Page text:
On March 11, WHO declared Covid-19 a global pandemic—an indication of its possible contagion. This created global pandemonium. As a result, financial markets crashed, production of goods and services worldwide shut down, large-scale corporate bankruptcies were certain and human liberty was curtailed with forced lockdowns.
Nineteenth century economist Frederic Bastiat helped policymakers understand the difference between the obvious and “seen” costs and the more insidious “unseen” costs. It is simple and obvious to see the health costs associated with the virus—minute by minute counts are on TV. But the economic and social costs of a global slowdown are not simple and obvious.
And in the case of a fragile economy like India, it is critical that policymakers understand that these unseen costs could be of a magnitude many times higher than the more obvious costs. The country has never faced an economic crisis of this magnitude before. In 2008, the government’s finances were healthy; today, government deficits are close to 6 percent of GDP. In 2008, the banking system was sound; today, 10 percent of all loans are bad loans. In 2008, corporate India had significant cash balances from five years of healthy profits; today, corporate profits are 3 percent of GDP, the lowest in 17 years. In 2008, aggregate demand was strong and supportive of economic growth; today, even before the virus crisis, aggregate demand was at a 20-year low. In 2008, India’s exports were expanding rapidly; today, they have declined (as a percent of GDP) for eight years in a row.
The national lockdown will affect India more than any other major economy because it was in a precarious situation even before the crisis. Additionally, India’s economy is not structurally suited for a V-shaped recovery. The financial system is just not strong enough to provide the necessary liquidity required to jump-start the economy.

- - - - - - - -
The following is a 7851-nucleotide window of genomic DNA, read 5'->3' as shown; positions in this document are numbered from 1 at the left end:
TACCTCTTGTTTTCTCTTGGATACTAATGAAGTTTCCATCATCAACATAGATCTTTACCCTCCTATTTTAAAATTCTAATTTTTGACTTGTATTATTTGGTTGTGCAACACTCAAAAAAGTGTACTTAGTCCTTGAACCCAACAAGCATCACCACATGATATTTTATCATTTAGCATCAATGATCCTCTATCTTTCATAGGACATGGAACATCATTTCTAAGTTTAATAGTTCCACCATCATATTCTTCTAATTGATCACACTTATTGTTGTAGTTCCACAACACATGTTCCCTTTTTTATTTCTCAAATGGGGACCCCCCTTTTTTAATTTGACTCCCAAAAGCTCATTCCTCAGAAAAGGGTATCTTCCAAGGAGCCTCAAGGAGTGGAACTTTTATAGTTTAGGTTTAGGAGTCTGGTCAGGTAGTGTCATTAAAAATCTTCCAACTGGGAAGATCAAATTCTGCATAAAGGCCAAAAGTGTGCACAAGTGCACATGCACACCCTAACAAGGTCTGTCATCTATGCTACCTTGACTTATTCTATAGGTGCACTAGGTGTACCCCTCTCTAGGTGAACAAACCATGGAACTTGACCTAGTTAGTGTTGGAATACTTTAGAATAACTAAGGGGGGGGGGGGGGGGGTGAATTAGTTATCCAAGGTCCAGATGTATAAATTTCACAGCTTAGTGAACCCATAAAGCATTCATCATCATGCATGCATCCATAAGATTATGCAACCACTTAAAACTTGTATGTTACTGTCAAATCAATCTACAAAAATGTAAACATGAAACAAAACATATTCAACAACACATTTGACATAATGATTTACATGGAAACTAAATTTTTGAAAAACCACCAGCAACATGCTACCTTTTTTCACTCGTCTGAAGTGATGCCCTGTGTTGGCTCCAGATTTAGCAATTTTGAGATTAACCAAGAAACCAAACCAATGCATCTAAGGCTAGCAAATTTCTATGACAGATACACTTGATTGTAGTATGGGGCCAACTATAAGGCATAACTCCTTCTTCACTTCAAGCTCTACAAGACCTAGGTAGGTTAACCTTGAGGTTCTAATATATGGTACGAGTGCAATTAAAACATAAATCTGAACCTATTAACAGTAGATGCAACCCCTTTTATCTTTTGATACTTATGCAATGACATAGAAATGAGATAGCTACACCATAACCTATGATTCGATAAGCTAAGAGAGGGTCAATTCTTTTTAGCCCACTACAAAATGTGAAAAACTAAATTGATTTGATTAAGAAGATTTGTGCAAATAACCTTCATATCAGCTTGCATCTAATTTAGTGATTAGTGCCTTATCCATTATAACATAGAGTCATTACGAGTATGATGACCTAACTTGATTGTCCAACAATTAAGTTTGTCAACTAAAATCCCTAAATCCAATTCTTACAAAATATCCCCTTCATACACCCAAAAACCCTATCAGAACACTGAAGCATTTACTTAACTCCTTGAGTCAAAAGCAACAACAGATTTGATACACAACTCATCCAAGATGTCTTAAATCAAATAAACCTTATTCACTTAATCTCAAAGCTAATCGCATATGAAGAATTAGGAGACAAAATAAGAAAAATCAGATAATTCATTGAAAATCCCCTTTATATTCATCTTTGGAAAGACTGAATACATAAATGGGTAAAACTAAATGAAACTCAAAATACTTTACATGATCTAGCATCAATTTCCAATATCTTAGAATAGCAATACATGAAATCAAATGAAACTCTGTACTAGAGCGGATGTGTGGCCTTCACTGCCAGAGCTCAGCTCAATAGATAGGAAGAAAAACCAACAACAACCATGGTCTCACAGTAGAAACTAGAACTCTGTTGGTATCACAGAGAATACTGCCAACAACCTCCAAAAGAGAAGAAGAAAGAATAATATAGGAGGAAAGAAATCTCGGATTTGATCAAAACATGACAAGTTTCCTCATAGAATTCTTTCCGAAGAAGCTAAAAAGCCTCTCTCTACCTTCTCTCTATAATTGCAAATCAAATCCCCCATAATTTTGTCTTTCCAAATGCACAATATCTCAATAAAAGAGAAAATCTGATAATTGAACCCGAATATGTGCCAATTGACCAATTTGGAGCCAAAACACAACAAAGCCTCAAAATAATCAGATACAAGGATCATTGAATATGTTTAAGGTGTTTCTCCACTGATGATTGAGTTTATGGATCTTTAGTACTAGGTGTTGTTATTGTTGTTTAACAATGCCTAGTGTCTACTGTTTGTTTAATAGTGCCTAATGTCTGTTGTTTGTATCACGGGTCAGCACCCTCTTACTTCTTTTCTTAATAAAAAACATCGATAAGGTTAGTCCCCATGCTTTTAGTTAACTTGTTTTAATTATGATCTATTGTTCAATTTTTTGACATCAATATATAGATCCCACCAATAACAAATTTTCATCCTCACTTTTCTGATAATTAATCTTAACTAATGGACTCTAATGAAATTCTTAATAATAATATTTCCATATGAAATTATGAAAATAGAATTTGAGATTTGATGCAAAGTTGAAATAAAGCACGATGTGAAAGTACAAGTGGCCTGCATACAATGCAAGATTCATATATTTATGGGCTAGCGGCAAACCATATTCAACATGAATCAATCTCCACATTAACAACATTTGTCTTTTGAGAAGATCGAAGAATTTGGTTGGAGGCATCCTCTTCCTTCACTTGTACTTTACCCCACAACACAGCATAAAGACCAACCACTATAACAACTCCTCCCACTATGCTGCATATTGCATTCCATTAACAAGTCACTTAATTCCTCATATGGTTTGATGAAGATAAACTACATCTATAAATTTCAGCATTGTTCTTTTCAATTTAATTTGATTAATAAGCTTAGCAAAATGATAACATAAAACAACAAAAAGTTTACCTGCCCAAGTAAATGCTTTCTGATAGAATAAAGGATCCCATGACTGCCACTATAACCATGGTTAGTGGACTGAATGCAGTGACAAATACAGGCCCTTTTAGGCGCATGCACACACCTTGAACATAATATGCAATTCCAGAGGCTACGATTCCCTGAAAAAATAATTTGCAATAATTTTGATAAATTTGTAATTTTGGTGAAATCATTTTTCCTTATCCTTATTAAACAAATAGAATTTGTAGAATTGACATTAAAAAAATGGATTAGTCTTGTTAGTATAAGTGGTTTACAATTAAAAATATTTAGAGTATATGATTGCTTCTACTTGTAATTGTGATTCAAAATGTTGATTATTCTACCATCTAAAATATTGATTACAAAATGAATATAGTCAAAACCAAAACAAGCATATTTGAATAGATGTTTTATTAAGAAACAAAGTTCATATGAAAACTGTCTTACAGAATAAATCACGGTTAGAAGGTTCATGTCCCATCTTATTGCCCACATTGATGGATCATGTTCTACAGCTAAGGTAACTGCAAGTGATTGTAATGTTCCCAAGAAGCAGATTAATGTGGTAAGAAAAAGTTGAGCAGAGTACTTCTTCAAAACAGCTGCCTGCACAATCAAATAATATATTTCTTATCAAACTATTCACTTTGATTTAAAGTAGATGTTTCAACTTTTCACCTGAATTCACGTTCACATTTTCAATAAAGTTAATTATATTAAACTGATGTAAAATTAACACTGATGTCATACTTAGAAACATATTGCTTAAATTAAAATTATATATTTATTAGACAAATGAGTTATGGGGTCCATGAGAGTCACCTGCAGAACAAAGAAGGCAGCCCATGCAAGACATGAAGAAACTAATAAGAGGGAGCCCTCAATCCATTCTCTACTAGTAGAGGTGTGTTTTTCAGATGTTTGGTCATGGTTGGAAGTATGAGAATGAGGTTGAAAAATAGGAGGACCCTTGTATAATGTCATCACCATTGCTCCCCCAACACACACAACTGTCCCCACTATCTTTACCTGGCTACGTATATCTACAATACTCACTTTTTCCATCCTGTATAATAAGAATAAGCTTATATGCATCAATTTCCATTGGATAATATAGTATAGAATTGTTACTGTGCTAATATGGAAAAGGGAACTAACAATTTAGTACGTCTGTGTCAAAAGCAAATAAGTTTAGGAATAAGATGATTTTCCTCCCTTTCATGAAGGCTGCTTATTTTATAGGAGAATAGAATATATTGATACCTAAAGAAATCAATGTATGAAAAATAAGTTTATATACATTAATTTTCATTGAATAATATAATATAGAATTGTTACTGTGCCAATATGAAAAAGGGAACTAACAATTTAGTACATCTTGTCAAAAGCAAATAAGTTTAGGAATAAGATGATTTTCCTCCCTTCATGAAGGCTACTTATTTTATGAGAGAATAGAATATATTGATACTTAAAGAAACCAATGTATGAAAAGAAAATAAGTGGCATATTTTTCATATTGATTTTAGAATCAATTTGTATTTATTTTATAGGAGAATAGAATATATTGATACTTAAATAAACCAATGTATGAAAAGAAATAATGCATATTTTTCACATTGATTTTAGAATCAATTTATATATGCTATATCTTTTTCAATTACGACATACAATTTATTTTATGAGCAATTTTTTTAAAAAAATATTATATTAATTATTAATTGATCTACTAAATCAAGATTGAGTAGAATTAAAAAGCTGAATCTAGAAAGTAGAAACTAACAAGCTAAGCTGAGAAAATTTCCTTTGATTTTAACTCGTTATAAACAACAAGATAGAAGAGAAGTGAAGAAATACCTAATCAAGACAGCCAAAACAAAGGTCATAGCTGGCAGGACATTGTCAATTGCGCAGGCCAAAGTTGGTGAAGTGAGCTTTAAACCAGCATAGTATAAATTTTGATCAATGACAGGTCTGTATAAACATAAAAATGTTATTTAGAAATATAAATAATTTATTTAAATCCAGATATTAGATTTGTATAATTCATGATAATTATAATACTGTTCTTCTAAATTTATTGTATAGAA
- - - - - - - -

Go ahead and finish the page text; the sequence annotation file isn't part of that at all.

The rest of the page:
Here are some of the unseen economic costs so that Indian policymakers can rationally understand the magnitude of them.
- The best-case estimate is that more than 40 million people will lose their jobs. How many of them will never recover their careers? What about their families, their children, their hopes and aspirations? Millions will lose their life savings and be forced to use their retirement funds to survive. The long-term costs of this disruption to aggregate savings and investment will be enormous.
- Losing jobs will be accompanied by significant mental illnesses. There will be issues related to loss of self-worth, depression, drug and alcohol abuse and suicides. How many people will lose their homes, divorce their spouses or suffer abuse? These unseen social costs will be substantial and could be a massive long-term drain on the country’s productivity.
- How many businesses will shut their doors permanently? The average MSME company in India has less than 15 days of cash reserves. Many of them will pull their shutters down permanently, and once a business shuts down, it is difficult to restart it. We know from historical experiences of prolonged economic disruptions (Argentina, Chile, Venezuela) that as many as 50 percent of MSME businesses could shut down permanently. The loss to India’s GDP, tax revenues, employment and supply chains will be significant and prolonged. A two-month shutdown (16 percent of a year’s production lost) could mean anywhere from a minimum of 5 percent contraction in GDP to up to 20 percent.
- How many vital service businesses will vanish, putting upward price pressure on the services that remain? Massive inflationary pressures will be felt on all goods as supply chains become compromised and production facilities remain locked. Combine too few goods with infusion of liquidity from the fiscal and monetary stimulus that would be required and we could be looking at an inflation scenario upwards of 10 percent. And there is no disease that hurts the poor disproportionately more than inflation.
- How will India’s weak banking system cope with the inevitable rise in bankruptcies? Most developed countries have strong and stable financial systems that are able to provide liquidity, but India doesn’t. Almost 70 percent of India’s capital market is still owned, controlled and operated by the government through its control of the banking sector. The weaknesses in India’s financial system will be exposed by this crisis.